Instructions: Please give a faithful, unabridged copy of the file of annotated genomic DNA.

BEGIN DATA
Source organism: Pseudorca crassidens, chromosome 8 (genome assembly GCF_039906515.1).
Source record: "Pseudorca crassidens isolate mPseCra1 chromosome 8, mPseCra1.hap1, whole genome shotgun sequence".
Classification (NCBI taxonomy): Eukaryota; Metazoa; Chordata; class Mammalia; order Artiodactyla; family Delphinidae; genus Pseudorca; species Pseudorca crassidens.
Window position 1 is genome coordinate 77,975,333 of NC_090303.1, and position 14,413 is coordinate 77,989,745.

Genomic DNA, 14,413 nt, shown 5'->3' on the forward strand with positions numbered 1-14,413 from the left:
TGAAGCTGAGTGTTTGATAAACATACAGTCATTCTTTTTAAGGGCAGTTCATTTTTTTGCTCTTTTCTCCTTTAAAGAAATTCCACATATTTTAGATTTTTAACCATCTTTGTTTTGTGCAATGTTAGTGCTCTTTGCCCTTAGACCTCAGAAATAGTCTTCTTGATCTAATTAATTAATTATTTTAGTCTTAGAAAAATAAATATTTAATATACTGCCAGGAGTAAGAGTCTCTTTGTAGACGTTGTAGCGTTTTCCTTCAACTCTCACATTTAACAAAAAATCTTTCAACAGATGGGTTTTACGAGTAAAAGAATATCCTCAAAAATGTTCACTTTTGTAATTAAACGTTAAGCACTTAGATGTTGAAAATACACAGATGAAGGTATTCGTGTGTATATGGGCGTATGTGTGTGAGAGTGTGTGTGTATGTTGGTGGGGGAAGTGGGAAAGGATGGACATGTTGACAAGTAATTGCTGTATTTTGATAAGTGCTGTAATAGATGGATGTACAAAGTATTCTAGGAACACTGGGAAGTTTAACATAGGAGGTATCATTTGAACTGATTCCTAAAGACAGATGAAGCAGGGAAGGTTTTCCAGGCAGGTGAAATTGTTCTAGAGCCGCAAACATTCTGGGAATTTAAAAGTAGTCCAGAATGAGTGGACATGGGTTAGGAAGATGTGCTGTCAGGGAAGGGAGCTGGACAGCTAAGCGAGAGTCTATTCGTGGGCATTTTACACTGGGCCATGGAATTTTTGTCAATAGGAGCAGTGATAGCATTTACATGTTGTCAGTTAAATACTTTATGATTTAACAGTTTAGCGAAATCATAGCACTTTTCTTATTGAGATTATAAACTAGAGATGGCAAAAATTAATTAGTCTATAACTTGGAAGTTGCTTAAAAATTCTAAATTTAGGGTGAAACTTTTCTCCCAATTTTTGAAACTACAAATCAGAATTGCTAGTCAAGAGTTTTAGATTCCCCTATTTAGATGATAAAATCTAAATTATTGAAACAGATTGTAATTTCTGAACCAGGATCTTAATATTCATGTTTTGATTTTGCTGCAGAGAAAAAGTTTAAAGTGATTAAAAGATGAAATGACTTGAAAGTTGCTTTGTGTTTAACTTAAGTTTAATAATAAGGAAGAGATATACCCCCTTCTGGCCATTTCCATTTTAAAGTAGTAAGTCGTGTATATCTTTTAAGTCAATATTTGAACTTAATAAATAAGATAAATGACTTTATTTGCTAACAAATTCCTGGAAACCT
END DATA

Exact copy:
Source organism: Pseudorca crassidens, chromosome 8 (genome assembly GCF_039906515.1).
Source record: "Pseudorca crassidens isolate mPseCra1 chromosome 8, mPseCra1.hap1, whole genome shotgun sequence".
Classification (NCBI taxonomy): Eukaryota; Metazoa; Chordata; class Mammalia; order Artiodactyla; family Delphinidae; genus Pseudorca; species Pseudorca crassidens.
Window position 1 is genome coordinate 77,975,333 of NC_090303.1, and position 14,413 is coordinate 77,989,745.

Genomic DNA, 14,413 nt, shown 5'->3' on the forward strand with positions numbered 1-14,413 from the left:
TGAAGCTGAGTGTTTGATAAACATACAGTCATTCTTTTTAAGGGCAGTTCATTTTTTTGCTCTTTTCTCCTTTAAAGAAATTCCACATATTTTAGATTTTTAACCATCTTTGTTTTGTGCAATGTTAGTGCTCTTTGCCCTTAGACCTCAGAAATAGTCTTCTTGATCTAATTAATTAATTATTTTAGTCTTAGAAAAATAAATATTTAATATACTGCCAGGAGTAAGAGTCTCTTTGTAGACGTTGTAGCGTTTTCCTTCAACTCTCACATTTAACAAAAAATCTTTCAACAGATGGGTTTTACGAGTAAAAGAATATCCTCAAAAATGTTCACTTTTGTAATTAAACGTTAAGCACTTAGATGTTGAAAATACACAGATGAAGGTATTCGTGTGTATATGGGCGTATGTGTGTGAGAGTGTGTGTGTATGTTGGTGGGGGAAGTGGGAAAGGATGGACATGTTGACAAGTAATTGCTGTATTTTGATAAGTGCTGTAATAGATGGATGTACAAAGTATTCTAGGAACACTGGGAAGTTTAACATAGGAGGTATCATTTGAACTGATTCCTAAAGACAGATGAAGCAGGGAAGGTTTTCCAGGCAGGTGAAATTGTTCTAGAGCCGCAAACATTCTGGGAATTTAAAAGTAGTCCAGAATGAGTGGACATGGGTTAGGAAGATGTGCTGTCAGGGAAGGGAGCTGGACAGCTAAGCGAGAGTCTATTCGTGGGCATTTTACACTGGGCCATGGAATTTTTGTCAATAGGAGCAGTGATAGCATTTACATGTTGTCAGTTAAATACTTTATGATTTAACAGTTTAGCGAAATCATAGCACTTTTCTTATTGAGATTATAAACTAGAGATGGCAAAAATTAATTAGTCTATAACTTGGAAGTTGCTTAAAAATTCTAAATTTAGGGTGAAACTTTTCTCCCAATTTTTGAAACTACAAATCAGAATTGCTAGTCAAGAGTTTTAGATTCCCCTATTTAGATGATAAAATCTAAATTATTGAAACAGATTGTAATTTCTGAACCAGGATCTTAATATTCATGTTTTGATTTTGCTGCAGAGAAAAAGTTTAAAGTGATTAAAAGATGAAATGACTTGAAAGTTGCTTTGTGTTTAACTTAAGTTTAATAATAAGGAAGAGATATACCCCCTTCTGGCCATTTCCATTTTAAAGTAGTAAGTCGTGTATATCTTTTAAGTCAATATTTGAACTTAATAAATAAGATAAATGACTTTATTTGCTAACAAATTCCTGGAAACCT